Monday, March 11, 2013

What's the Point, Flesh Panthers?

WHAT'S THE POINT?

Occasionally, Reglar Wiglar Magazine asks a band, artist or musician: What’s it all about? What's the point and why go on? This week we ask Chicago skin cats, Flesh Panthers:


What's it all about?

This is the second year we have hosted a St. Paddy's Day celebration. Last year was in our practice space/living room and Flesh Panthers dressed in drag. This year it's all about coming down to the Burlington Bar (3425 W Fullerton) March 16th, Chicago, IL. Will we be in drag this year? Who knows.

What's the point?

Flesh Panthers will also be releasing a new EP via Exxotic Aquatic tapes. It's got four brand new songs of feed back ridden schitzoid-garage-punk. You can pre-order it now at http://fleshpanthers.bandcamp.com/, but the best way to get it is to come to a show.

Why go on?
Lots of regional and Chicago dates planned for spring/summer 2013. Including May 18th at Mickey's Tavern! (Madison)

SATURDAY, 3/16
Flesh Panthers, Pink Torpedo, Wet Heat, Gypsy Blood @ The Burlington, 3425 W Fullerton Ave., Chicago, IL

Monday, March 04, 2013

What's the Point, Puritan Pine?

WHAT'S THE POINT?

Occasionally, Reglar Wiglar Magazine asks a band, artist or musician: What’s it all about? What's the point and why go on? This week we ask wood prudes, Puritan Pine:

What’s it all about?

What it's all about is RATCHED CORE, a new sound guaranteed to momentarily entrance rock critics, hipsters and the blogosphere. It has something to do with girl groups, nineties rock and a dash of dissonance from the SST/Teen Beat/Homestead realm. Puritan Pine is the sole source, and we'll be opening this scene up on Friday, March 8 at Township in the fashionably shabby Logan Square neighborhood in Chicago. Also on the bill are Orions and Sentinels. Put down your Pabst and tater tots and get RATCHED.

What’s the point?

The point is... well, we already made our point a few months back, when we packed the notorious Mutiny Corporation in Chicago and walked off with a big stack of cash from Ed the proprietor. Nobody got stabbed and we got to drink our Old Style pitchers right there on the street. Utterly ratched. What comes after that? R. Kelley can have Pitchfork for all we care.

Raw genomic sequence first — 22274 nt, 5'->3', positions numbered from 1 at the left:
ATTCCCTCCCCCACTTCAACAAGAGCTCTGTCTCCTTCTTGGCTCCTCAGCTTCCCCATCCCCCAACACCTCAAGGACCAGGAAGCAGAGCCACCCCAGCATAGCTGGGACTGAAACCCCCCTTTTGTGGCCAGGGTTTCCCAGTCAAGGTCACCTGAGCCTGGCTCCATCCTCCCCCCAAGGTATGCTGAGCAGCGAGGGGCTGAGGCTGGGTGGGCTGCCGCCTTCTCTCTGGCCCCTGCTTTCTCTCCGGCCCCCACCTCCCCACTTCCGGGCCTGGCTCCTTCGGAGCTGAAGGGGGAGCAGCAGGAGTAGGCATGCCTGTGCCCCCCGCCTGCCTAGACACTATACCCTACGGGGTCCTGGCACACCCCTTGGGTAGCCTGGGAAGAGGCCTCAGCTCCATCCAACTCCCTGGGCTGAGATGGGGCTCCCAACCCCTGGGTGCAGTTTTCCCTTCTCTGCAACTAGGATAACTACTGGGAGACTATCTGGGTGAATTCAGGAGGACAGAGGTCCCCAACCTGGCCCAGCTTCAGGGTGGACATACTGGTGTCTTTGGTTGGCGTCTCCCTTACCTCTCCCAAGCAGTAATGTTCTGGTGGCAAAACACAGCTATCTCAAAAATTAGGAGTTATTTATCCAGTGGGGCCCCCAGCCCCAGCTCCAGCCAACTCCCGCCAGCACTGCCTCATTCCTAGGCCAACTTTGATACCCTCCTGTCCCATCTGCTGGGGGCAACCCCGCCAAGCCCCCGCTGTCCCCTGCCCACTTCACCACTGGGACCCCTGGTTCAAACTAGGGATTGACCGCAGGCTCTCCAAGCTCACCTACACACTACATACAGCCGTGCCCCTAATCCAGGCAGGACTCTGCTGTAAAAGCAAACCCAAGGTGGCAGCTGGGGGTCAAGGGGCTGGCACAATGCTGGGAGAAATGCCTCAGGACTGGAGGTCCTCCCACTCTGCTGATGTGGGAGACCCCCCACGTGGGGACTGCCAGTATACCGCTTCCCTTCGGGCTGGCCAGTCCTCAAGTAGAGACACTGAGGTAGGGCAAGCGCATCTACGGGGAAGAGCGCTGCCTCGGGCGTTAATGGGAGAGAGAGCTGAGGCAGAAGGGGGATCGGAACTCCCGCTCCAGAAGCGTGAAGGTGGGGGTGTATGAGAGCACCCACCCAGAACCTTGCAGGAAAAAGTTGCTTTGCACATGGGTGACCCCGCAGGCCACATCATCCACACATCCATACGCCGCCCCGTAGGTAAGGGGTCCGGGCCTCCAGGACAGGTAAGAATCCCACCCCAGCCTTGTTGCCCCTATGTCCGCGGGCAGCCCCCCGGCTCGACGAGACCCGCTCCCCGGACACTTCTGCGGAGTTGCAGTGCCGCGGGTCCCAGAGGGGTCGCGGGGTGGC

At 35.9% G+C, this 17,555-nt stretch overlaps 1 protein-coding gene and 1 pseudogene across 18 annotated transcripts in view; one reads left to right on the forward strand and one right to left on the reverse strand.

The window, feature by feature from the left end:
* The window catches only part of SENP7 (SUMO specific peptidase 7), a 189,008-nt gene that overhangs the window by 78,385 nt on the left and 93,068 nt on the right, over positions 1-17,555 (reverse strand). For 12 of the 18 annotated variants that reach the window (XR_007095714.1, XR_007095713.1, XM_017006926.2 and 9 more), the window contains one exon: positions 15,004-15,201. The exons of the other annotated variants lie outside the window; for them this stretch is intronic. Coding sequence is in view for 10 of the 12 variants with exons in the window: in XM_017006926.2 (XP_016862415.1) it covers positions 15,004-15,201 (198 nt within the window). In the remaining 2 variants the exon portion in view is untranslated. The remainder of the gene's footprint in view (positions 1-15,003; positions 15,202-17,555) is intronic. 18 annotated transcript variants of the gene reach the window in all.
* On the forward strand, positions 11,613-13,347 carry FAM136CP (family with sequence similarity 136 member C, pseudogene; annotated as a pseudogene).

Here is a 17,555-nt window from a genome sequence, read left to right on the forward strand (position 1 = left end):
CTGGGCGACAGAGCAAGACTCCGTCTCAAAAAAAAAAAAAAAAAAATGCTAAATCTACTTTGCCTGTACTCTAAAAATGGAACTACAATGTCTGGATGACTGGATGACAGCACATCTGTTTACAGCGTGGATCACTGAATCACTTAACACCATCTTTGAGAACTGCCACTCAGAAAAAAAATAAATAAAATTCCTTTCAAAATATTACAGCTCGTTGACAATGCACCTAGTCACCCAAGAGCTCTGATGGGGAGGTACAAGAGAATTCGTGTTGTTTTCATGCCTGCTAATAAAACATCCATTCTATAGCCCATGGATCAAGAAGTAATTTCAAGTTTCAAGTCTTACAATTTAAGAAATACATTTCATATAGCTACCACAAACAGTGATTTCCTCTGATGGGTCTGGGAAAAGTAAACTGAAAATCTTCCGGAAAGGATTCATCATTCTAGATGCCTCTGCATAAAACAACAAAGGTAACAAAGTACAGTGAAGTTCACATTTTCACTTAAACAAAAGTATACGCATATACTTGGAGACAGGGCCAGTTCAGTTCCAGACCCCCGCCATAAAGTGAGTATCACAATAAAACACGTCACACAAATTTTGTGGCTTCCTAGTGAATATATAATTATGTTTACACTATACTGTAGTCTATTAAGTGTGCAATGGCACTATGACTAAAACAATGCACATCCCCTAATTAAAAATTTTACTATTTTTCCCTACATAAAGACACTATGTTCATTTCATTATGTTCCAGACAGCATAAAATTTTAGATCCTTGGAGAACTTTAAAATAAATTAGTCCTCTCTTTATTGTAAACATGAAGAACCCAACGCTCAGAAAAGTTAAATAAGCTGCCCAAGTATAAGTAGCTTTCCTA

Why go on?

We go on because we have an EP to push: BOOMERANG. It'll be done as soon as we get it all mastered right. And we go on because our drummer Kimmie is an ex- Sea Punk in search of a new scene. She was orphaned when her habitat was mercilessly exploited by some music reporters from a free newspaper desperate for indie cred. It all got ruined quick.

To interested parties: do come to the show, but do not ask the drummer about her monocle. Do not talk at the drummer at all.

FRIDAY 3/8
Puritan Pine, Sentinels, Orions @ Township, 2200 N. California, Chicago, IL

Sunday, March 03, 2013

Friday, March 01, 2013

Book/Zine Review: The People's Apocalypse

THE PEOPLE’S APOCALYPSE
Edited by Ariel Gore & Jenny Forrester [Lit Star Press]

OK, so the world didn’t end again this time either, but it’s for sure gonna end next Tuesday, so plan on that. The People's Apocalypse, edited by hip mamma, Ariel Gore and writer Jenny Forrester, compiles writings related to the End Times, Doomsday, The Apocalypse or Next Tuesday, as I call it. I don't know if we are more obsessed with the end of the world now than we were ten, twenty or a hundred years ago, but we certainly have many more outlets through which to feed our morbid fantasies. Doomsday Preppers, Zombies, Global Warming, Honey Boo Boo, there's an apocalyptic feeling in the American psyche for sure, so a book like The People's Apocalypse fits right into this cultural phenomenon. The anthology contains short stories and essays which seek to explain, or at least give advice on, everything from how to prepare for the impending Zombie Apocalypse to how to raise chickens. In both fictional and nonfictional forms, writers and zinesters Tomas Moniz, Yasmin Elbaradie, Evelyn Sharenov, Derrick Jensen, Roy Coughlin, Margaret Elysia Garcia, Vickie Fernandez, Dani Burlison and many more, give their own expressions, thoughts and feelings on what can be a serious or seriously silly topic. Of course, the end of the world is millions of years away, but the end of humans? That's another story and shouldn't really be the cause for too much grief or hair pulling. Who'd miss us anyway?Chris Auman

Muggsy's Rock Pick: Lonesome Organist

Lonesome? I can see that.
FRIDAY 3/1
Lonesome Organist, Black Bear Combo, Post-Youth, Lou Shields @ Township
2200 N. California, Chicago, IL

Hear that lonesome organist/He sounds too blue to play/The midnight el is whining high/I'm so lonesome I could cry—Hank McMurphy Williams